Fake news, conspiracy theories, graphic videos, hate speech and bot armies. "Chaos," is how Yossef Dar, co-founder and chief product officer at Cyabra, describes what has been happening on social media since the war with Hamas began last Saturday.
Cyabra, which monitors threats on social media, examined about 734,000 posts and comments about the war posted from approximately 450,000 accounts on Facebook, X (formerly Twitter), Instagram and TikTok in recent days. "We're mostly seeing active participation of fictitious users pushing narratives" Dar explains.
The company examined 162,000 accounts that have been taking part in the discourse and checked their authenticity. The findings are alarming: Over 40,000 accounts, making up about 25% of the accounts examined, are fictitious.
"The fake accounts tried to dominate the discourse, circulating more than 312,000 postings and comments over a two-day period," the company stated in its report. The content generated by the fake profiles has received more than 371,000 engagements (total comments, likes and shares) and its potential reach is estimated at 531 million accounts.
Cyabra identified three narratives pushed by the fictitious accounts: the claim that the abduction of Israelis to the Gaza Strip will lead to the release of Palestinian prisoners from Israeli prisons; efforts to improve Hamas' international reputation by showing a video of an Israeli woman with her two children, but the "Palestinian soldiers" not physically harming her; attempting to justify the massacre near Gaza by citing violence by Israeli security forces against worshippers at the Al-Aqsa Mosque.
Can you tell who’s behind these bots? Dar: "That’s not our job, but I can tell you that campaigns of this nature and magnitude are not funded by a single organization – it looks like there’s a state behind this."
What else have you been seeing on social media over the last few days? "We see bad discourse and malicious content. But we have to be honest and say that there’s also a great deal of support for Israel. Some of the profiles we examined are well disposed toward Israel, including profiles from overseas. We’ve not seen this before. In no other operation have we seen such positive feeling toward the country."
Israeli startup CHEQ, which fights online bots, is also currently closely monitoring social media. "The situation over the past few days is shocking and repulsive," the company's CEO, Guy Tytunovich, told Ynet. "We’re dealing with monsters. Hamas distributes horror videos to influence opinion and erode deterrence. You see horrendous posts with hundreds of thousands of hearts and likes. “
Tytunovich estimates that, in total, hundreds of thousands of bots are echoing anti-Israel messages online. He assesses that Iran is behind many of them, with others being operated by Hamas, Islamic Jihad and Hezbollah. Some of these bots are spreading a conspiracy theory about "traitors from within" who aided Hamas – a theme also echoed by Israeli users. "The goal is to create a rift in the nation and bring down morale, to make us feel like we have no chance," he explains.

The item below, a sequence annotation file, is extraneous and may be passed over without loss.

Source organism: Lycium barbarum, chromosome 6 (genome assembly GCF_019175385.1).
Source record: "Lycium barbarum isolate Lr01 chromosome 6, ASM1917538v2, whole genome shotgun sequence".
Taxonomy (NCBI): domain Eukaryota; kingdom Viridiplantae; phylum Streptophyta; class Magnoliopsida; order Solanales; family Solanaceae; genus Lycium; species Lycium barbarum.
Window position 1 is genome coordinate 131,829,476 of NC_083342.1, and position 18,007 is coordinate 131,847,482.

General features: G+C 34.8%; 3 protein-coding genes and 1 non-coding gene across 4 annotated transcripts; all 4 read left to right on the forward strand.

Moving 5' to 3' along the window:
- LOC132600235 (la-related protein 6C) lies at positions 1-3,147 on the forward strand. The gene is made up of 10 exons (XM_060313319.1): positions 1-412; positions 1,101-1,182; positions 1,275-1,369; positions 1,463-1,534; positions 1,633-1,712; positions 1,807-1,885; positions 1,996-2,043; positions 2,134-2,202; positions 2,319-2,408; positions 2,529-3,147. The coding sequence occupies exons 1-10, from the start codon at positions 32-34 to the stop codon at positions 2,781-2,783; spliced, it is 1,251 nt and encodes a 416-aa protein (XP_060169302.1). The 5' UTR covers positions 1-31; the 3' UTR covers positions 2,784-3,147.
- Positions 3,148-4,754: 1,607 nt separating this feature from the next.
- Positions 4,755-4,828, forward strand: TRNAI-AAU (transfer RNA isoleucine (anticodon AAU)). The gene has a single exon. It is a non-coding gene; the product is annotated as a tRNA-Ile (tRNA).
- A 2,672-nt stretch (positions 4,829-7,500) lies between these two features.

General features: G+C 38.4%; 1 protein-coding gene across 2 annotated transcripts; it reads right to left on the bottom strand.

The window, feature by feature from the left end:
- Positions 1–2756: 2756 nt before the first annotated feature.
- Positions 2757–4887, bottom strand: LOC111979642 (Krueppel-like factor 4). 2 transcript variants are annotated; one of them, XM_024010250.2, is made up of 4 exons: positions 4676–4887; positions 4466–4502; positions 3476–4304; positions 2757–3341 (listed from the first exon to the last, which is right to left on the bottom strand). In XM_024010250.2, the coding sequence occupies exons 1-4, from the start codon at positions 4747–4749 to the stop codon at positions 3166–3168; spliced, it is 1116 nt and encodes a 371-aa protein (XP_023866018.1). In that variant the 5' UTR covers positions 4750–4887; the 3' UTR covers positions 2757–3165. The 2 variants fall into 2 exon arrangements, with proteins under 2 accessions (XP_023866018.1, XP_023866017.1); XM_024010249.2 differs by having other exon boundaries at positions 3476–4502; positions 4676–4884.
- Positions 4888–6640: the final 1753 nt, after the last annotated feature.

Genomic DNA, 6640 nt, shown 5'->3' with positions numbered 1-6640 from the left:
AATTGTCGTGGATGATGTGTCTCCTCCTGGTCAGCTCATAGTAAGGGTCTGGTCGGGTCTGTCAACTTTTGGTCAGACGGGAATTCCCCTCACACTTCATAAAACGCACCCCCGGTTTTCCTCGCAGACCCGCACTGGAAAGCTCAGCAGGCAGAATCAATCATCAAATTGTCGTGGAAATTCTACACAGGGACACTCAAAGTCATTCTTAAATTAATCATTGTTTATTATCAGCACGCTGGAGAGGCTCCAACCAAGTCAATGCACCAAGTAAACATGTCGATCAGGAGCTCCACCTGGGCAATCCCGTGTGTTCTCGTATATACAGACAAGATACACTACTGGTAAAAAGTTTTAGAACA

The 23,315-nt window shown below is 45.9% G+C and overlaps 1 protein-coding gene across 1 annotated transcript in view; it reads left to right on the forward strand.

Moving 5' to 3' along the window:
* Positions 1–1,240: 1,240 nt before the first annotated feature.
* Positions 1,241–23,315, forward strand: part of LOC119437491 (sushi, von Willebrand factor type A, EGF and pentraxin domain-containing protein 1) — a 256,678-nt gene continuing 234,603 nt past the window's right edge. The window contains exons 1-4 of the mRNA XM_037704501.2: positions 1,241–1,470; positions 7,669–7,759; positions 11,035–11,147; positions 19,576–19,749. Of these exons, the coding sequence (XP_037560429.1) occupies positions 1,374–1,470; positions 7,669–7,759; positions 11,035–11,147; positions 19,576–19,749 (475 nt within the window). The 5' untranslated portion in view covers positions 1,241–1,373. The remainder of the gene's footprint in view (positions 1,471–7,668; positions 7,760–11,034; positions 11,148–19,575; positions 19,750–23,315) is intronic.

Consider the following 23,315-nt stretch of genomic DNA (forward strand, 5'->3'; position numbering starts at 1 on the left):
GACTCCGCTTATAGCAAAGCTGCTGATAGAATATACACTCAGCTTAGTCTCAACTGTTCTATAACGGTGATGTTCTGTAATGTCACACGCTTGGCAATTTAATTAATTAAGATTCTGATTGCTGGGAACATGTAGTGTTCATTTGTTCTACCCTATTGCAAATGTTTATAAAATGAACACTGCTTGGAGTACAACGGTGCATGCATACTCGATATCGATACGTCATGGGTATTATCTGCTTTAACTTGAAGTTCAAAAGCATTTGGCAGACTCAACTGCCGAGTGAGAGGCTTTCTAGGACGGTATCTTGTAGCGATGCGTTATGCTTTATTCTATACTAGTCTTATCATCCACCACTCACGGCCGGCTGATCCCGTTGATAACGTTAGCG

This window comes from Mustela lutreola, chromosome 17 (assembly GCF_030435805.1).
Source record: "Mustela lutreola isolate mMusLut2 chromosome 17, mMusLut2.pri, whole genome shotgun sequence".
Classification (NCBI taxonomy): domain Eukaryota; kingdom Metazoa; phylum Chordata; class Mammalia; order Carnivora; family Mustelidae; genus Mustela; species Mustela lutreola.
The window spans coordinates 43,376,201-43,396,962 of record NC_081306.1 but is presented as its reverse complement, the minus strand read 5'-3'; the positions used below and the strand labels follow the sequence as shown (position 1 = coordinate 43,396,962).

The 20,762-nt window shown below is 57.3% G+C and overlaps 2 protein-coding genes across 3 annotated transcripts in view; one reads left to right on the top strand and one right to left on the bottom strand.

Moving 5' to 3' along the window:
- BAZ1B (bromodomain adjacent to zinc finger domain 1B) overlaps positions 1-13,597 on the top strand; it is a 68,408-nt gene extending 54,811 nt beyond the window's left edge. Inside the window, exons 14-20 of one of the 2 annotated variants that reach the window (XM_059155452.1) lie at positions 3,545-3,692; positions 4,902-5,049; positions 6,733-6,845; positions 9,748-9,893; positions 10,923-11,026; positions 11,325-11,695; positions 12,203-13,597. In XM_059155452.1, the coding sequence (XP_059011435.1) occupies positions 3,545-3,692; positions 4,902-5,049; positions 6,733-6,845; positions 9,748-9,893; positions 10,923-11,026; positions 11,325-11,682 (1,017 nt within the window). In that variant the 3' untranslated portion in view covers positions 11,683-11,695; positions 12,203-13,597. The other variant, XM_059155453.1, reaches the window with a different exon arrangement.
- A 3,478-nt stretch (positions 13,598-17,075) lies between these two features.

Tytunovich told Ynet that CHEQ has taken on promoting Israeli hasbara. The company reports fake accounts it identifies to social networks, and operates bots spreading pro-Israel messages on Telegram.
"On Telegram, there is no moderation, no law, nothing sane, nothing," says Tytunovich. "In pro-Hamas or anti-Israel groups, when they celebrate with horrific videos, it's worth sending them videos that show what cowards they are." Ynet has learned that there are also bots spreading similar messages on X (formerly Twitter), Instagram, TikTok and further platforms.
Is there any difference between the various platforms in terms of content? Tytunovich: “Horrific content and the erosion of Israeli deterrence is mainly on Telegram. Bots and fake news is primarily on X, but also on Instagram. TikTok, where it’s harder to get on videos with horrific content, is awash with all kinds of bots – but there’s a lot of fake news there.
X deserves much of the credit for the current online chaos. Dar says that most of the conversation about the war takes place on this platform and, according to X itself, 50 million posts have thus far been published on the subject. On Monday, X's safety team announced that the company had decided to focus on protecting the conversation about the war by enforcing its Community Standards, including deleting hundreds of accounts that have tried to create manipulations.
One important account responsible for disinformation about the war that has not been deleted belongs to X owner himself, Elon Musk. The world's richest man advised users to follow two accounts to help them track events in real-time, but vigilant users and journalists noticed that both accounts had previously shared an unauthentic photo, and that one of them had made antisemitic remarks.
Musk was forced to delete the post. On another occasion, Musk responded to a post, claiming that "we saw more images in the mainstream media of the war in Israel in two hours than of the war in Ukraine over two years." Musk wrote in response to the post "Weird” - echoing this dubious claim to hundreds of millions of users.